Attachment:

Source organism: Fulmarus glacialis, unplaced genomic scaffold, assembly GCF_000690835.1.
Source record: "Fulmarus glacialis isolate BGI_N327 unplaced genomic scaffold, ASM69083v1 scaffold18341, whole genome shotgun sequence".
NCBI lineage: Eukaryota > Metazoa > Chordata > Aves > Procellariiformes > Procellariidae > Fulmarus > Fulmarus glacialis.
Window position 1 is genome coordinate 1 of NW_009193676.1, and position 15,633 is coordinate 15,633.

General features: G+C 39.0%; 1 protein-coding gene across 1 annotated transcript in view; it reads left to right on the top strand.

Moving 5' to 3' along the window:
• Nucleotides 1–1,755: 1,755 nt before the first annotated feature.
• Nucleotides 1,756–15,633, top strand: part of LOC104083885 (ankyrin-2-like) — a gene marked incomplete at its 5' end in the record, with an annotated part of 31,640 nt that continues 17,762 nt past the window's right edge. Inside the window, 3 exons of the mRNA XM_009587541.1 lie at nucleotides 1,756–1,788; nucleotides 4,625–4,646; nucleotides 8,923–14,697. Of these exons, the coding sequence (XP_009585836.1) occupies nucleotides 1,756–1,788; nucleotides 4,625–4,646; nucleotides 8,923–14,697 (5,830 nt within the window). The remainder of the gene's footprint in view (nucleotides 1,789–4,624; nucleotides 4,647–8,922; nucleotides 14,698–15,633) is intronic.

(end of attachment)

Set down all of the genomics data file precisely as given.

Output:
Source organism: Fulmarus glacialis, unplaced genomic scaffold, assembly GCF_000690835.1.
Source record: "Fulmarus glacialis isolate BGI_N327 unplaced genomic scaffold, ASM69083v1 scaffold18341, whole genome shotgun sequence".
NCBI lineage: Eukaryota > Metazoa > Chordata > Aves > Procellariiformes > Procellariidae > Fulmarus > Fulmarus glacialis.
Window position 1 is genome coordinate 1 of NW_009193676.1, and position 15,633 is coordinate 15,633.

General features: G+C 39.0%; 1 protein-coding gene across 1 annotated transcript in view; it reads left to right on the top strand.

Moving 5' to 3' along the window:
• Nucleotides 1–1,755: 1,755 nt before the first annotated feature.
• Nucleotides 1,756–15,633, top strand: part of LOC104083885 (ankyrin-2-like) — a gene marked incomplete at its 5' end in the record, with an annotated part of 31,640 nt that continues 17,762 nt past the window's right edge. Inside the window, 3 exons of the mRNA XM_009587541.1 lie at nucleotides 1,756–1,788; nucleotides 4,625–4,646; nucleotides 8,923–14,697. Of these exons, the coding sequence (XP_009585836.1) occupies nucleotides 1,756–1,788; nucleotides 4,625–4,646; nucleotides 8,923–14,697 (5,830 nt within the window). The remainder of the gene's footprint in view (nucleotides 1,789–4,624; nucleotides 4,647–8,922; nucleotides 14,698–15,633) is intronic.